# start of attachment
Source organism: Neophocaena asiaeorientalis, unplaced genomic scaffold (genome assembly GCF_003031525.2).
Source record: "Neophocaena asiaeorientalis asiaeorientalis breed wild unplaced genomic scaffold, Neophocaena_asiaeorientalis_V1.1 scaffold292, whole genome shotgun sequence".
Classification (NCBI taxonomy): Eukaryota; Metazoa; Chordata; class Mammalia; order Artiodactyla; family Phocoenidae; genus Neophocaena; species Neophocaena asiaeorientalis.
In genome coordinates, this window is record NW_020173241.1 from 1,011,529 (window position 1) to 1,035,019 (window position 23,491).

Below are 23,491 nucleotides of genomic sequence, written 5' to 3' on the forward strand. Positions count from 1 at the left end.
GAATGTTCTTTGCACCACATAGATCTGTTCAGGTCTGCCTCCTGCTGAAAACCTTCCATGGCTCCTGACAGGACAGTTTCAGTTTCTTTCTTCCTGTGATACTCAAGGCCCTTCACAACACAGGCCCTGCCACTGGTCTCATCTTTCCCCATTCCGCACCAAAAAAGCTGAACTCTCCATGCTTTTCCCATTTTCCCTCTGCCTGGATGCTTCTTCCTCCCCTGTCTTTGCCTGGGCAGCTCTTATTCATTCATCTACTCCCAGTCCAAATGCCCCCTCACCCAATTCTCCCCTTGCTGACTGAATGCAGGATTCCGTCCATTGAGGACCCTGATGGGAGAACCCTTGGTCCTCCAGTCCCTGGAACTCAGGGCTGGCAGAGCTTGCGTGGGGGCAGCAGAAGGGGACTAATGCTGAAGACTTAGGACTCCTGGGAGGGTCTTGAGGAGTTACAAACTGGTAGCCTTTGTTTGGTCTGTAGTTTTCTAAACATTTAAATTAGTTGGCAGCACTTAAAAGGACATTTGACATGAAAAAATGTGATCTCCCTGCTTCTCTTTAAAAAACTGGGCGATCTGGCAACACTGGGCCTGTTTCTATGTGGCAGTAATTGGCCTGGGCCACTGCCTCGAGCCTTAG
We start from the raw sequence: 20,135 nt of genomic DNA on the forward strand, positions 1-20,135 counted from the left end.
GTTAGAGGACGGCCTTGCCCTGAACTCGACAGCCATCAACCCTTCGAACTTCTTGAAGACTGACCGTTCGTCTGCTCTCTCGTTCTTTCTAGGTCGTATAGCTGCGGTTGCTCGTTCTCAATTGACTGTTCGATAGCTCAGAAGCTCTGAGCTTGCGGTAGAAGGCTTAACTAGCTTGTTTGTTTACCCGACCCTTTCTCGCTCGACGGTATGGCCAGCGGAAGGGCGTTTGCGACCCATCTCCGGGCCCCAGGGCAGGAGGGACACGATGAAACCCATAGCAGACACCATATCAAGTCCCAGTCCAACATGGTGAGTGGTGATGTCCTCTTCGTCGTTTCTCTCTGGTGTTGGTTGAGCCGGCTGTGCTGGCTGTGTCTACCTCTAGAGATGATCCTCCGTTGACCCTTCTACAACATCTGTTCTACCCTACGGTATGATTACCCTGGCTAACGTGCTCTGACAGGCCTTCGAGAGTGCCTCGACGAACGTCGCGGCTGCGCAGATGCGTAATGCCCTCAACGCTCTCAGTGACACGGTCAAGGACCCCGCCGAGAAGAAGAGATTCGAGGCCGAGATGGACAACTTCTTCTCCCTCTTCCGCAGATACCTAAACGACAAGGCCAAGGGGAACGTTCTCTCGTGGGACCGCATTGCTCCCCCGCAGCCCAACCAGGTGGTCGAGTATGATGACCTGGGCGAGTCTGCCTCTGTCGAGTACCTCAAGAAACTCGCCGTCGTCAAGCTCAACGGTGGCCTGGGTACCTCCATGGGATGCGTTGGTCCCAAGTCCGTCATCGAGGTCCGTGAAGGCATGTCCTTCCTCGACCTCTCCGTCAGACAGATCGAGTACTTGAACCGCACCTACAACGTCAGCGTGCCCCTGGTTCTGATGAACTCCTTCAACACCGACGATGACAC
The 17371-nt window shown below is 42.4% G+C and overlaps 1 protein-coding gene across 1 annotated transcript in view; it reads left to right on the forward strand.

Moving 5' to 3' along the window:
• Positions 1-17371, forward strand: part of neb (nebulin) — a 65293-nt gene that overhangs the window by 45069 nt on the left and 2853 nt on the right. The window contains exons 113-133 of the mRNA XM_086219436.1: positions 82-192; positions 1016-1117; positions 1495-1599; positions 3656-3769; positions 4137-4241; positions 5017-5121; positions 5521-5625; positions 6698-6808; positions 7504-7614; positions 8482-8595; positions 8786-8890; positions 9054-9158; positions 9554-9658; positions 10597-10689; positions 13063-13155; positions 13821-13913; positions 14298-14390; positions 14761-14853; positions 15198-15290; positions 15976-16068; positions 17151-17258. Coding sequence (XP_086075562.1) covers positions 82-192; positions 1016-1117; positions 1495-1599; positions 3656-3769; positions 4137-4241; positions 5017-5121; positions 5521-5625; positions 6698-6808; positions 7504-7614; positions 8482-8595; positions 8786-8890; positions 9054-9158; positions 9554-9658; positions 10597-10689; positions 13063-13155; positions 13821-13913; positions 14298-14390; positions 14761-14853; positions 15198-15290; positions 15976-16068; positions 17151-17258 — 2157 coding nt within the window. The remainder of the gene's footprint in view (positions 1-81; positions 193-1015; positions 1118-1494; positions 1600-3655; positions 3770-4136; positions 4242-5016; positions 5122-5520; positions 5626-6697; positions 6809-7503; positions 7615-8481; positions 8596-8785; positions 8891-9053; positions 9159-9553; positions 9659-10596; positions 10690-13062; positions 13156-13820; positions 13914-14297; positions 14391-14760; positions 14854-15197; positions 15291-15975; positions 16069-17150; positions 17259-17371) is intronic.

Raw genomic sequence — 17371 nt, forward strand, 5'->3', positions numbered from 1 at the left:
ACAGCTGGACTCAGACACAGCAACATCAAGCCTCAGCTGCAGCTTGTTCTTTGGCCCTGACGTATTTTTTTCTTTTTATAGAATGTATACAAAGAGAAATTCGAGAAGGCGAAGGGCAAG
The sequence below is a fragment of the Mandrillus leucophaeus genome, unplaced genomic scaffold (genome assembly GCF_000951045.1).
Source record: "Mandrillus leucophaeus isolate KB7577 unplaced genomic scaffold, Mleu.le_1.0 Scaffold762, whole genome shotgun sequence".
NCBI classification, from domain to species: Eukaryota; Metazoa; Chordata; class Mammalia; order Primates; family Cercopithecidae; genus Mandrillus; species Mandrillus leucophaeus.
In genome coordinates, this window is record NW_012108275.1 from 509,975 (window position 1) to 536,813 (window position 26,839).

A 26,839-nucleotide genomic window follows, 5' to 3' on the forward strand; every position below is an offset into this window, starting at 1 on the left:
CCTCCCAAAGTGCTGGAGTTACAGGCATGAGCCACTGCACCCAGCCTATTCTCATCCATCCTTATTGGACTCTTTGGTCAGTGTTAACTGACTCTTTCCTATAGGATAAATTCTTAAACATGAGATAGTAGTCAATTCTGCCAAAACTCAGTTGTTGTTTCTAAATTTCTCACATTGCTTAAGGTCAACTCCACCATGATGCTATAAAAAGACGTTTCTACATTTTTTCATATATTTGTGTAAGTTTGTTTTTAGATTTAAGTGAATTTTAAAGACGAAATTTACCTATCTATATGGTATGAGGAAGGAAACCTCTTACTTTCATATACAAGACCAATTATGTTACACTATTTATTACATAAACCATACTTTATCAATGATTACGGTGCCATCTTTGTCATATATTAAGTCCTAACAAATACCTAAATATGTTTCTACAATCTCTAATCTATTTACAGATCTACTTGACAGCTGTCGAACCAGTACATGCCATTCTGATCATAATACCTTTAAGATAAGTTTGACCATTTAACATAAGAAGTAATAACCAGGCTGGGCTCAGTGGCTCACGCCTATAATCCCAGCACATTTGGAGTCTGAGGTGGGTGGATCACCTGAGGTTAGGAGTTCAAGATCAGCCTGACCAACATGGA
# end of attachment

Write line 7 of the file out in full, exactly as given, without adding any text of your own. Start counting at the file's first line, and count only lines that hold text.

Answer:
We start from the raw sequence: 20,135 nt of genomic DNA on the forward strand, positions 1-20,135 counted from the left end.